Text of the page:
The most expensive film ever to be shot in Scotland, the Netflix drama “Outlaw King”, should feature English Great Pipes and Leicestershire smallpipes. It’s a stirring drama about the rivalry between Robert the Bruce and Edward II and was filmed earlier this year in a variety of locations. The musical director for the period scenes was Jim Sutherland; the brilliant percussionist and cittern player from the Scottish folk and swing group The Easy Club. He gathered around him about twenty acoustic instrumentalists as Edward II’s court musicians, which included yet another line-up of The Goodacre Brothers, to play two ‘adrenalizing’ pieces of music. This time The Brothers were me, Pete Stewart and Fraser Fifield. Among other musicians were Steve Tyler, Nigel Eaton, Chris Elmes and Andrew Cronshaw. The film was premiered in September at the Toronto Film Festival but it is not available on Netflix until November 9th.
For me it was a very well paid jolly lasting four days, but I am not signing autographs and calling everyone “Darling” yet as it is quite possible that all the shots of the musicians may be lying on the virtual cutting room floor. And even if the camera does stray in our direction no one would recognise me, with beard, moustache and £4000 wig glued in place! However, I hope the pipes are visible. Pete is playing his original high D English Great pipe and I am playing an odd combination of Low D English Great pipe drone fitted with a modified low C Cornish chanter.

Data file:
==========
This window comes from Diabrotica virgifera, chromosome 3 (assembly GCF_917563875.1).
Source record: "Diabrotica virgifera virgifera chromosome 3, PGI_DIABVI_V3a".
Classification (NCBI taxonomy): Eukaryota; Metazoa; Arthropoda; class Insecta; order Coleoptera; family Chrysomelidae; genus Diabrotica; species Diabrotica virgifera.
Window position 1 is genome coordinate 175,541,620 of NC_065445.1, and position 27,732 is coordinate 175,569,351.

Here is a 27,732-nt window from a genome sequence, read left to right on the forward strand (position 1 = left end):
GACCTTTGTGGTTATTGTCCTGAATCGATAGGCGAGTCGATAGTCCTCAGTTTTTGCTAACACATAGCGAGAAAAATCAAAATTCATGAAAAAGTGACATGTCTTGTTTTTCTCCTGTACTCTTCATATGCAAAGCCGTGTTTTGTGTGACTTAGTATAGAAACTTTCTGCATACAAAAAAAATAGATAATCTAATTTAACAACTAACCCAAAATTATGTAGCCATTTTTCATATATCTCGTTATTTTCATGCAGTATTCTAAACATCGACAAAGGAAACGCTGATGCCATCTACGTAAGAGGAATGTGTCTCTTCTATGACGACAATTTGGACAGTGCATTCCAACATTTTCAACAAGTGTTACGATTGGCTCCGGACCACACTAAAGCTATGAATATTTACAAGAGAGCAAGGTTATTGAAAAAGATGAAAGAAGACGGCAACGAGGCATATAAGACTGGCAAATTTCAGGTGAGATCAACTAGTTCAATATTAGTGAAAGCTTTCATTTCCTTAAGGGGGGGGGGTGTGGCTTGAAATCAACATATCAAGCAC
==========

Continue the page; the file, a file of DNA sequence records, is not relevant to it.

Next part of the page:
You might catch sight of us in the chapel scene with Edward II and his 100 Black Knights (who all grew genuine beards for the occasion). We also played at a banquet scene where Edward II waved two dead swans above his head and the excitable Black Knights climbed on the tables and started throwing food. (My right foot received a glancing blow from a medieval bread roll). And in a peasant’s dance scene Fraser played a set of my Leicestershire smallpipes. That was the same day that Pete and I got sent home without ever being filmed, yet we got paid over £600 each! That is the most I have ever been paid for NOT playing the bagpipes, and I am always available for more of this type of work.
As I write this I have not seen the final cut, so I have no idea what it will include. I do hope that Jim’s splendid music will not be overdubbed with a plinky medieval- sounding synthesiser. And I hope that more than our drones and elbows will appear, as Netflix has world coverage and this should raise the profile of English bagpipes!